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A Sensible Energy Policy

Links, Thoughts, and Open Thread
Posted by WhosPlayin on 2005/4/6 4:57:41 (2482 reads)

One of the things that annoys me the most about my country is our attitude towards energy consumption. We seem to all think that if we can personally afford it, we should be allowed to use all the energy we want. We seem to think that we have an endless supply of fossil fuels. Not only do we NOT have enough fossil fuels to last forever, but our current usage has implications far beyond simply economic.

If someone annointed me King of the United States, I would decree the following as my Energy Policy:

1. Incandescent light bulbs for uses other than automotive and aviation would be excise taxed at $2 per bulb. Incandescent lighting is archaic and super inefficient. I'd like to ban it altogether, but I understand that there are aesthetic reasons why it is used. My concern is that many people still buy them for their households simply out of habit. Today's compact flourescent bulbs are about 3 times more efficient and last 5 times longer. By taxing these dinosaur lightbulbs at $2 each, this pretty much puts the initial cost of both types of bulbs at the same level. As more people buy the compact fluorescents, the costs will come down even further.

2. All new homes with electric cooling and heating systems would be required to have heat pumps installed rather than electric resistance heating. Heat pumps are much more efficient and use much less electricity to heat a house than electric resistance heating.

3. Tax credits and deductions for energy efficiency improvements. Under my plan, homeowners would be allowed a yearly $300 credit for certain efficiency improvements, such as thicker insulation, new HVAC systems, window replacements and so-forth. If the improvement cost at least $300, and can reasonably be expected to save at least $100 worth of energy each year, you can claim the credit. Amounts over $300 would be deductible as long as the amount expected to be saved was more than 1/3 of the investment per year, up to a maximum of $3500 per household per year.

4. All automobiles, pickup trucks, SUVs, and minivans sold new in the US would be required to be capable of having MPG ratings of at least 28 city, 32 highway for model year 2007. Any exceptional vehicles would be excise taxed at $1000 per MPG point below standards. For instance, if Detroit sells a 12 MPG gas guzzling pickup truck, it would fall under the city standard by 16 points, and thus a federal excise tax of $16,000 would be due when it rolls off the assembly line. Note that some vehicles may comply with this mandate by simply having options on the vehicle that allow the driver to switch into a more efficient mode, such as by shutting off unused cylenders, or gearing the transmission differently. This allows for the occasional exceptional driving, such as hilly terrain, towing, and so forth where power is needed. This also would add more elasticity to the oil markets. If OPEC raises the prices too much, people simply put their cars in super-efficient mode and consume less fuel.

4a. All television and print commercials would be required to display in a conspicuous manner (similar to the size and font required for tobacco advertising) the EPA mileage rating for both city and highway as well as the type of fuel required. If there are multiple ratings based on engine models, then each engine size must be shown








EPA MPG Rating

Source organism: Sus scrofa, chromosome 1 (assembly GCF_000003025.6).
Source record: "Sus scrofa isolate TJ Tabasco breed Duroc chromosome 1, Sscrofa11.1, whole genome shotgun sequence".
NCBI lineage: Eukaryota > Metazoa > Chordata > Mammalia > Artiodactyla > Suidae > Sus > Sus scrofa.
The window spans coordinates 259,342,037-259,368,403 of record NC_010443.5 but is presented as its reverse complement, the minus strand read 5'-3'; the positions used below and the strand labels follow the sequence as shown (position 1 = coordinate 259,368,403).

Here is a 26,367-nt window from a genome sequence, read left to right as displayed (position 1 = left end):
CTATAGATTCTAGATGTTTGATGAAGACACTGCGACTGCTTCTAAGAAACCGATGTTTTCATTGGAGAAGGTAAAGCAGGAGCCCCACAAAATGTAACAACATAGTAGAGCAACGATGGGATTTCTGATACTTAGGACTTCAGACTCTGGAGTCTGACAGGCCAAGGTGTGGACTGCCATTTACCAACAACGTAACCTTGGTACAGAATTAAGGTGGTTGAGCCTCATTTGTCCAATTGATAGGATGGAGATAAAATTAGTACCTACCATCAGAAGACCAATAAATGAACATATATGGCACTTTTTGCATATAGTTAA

Engine/Options CityHwy
2.8L 4cyl34 39
3.2L V63136

Note that mileage ratings are already required on all window stickers on vehicles being sold. This would just standardize the display for print, television, and other visual media, such as the Internet and billboards. On radio, the mileage ratings would have to be spoken.


5. Old vehicle recycling tax credits would be granted. Individuals and businesses that decommission and recycle for scrap old vehicles that have initial MPG ratings of less than 2/3rds of current federal new vehicle standards would receive a tax credit equal to 1/3rd of the market value of vehicles in the class. In order to receive the credit, the vehicle must have been operable and in-use during the given tax year, and must be crushed and rendered useless for parts purposes. We do not want to encourage these old vehicles to be parted out so that other old vehicles can stay on the road. They should be melted down.

6. Research incentives and grants. The federal government should fund research into alternative energy sources, rather than serving as the mouthpiece for the petroleum industry. Wind, geothermal and solar energy seem to be the most promising. The federal government should not only fund research, but should take an active market role by guaranteeing a market for the new technologies. Government projects should adopt this technology as early as practical for government buildings, military bases, vehicles, and so forth.

7. Phase out Cathode Ray Tubes (CRTs) in favor of flat panel displays. CRTs are quite dangerous to dispose of, and use a great deal of energy as well. Through taxes, incentives, and regulations, we need to try to speed up the market's adoption of LCD and other flat-panel technologies.

8. Require tire pressure sensors to be installed on all new cars sold in the US. Under-inflation is not only bad for your tires and unsafe, but it wastes tons of fuel. By keeping the driving public's tires properly inflated, we'll save that fuel, which will be better for safety and the environment as well. We should require this by the 2008 model year.


(Update: The federal government just beat me to this. Model year 2008 cars will be required to have tire pressure sensors installed as standard equipment. Read more...)


More ideas to come...

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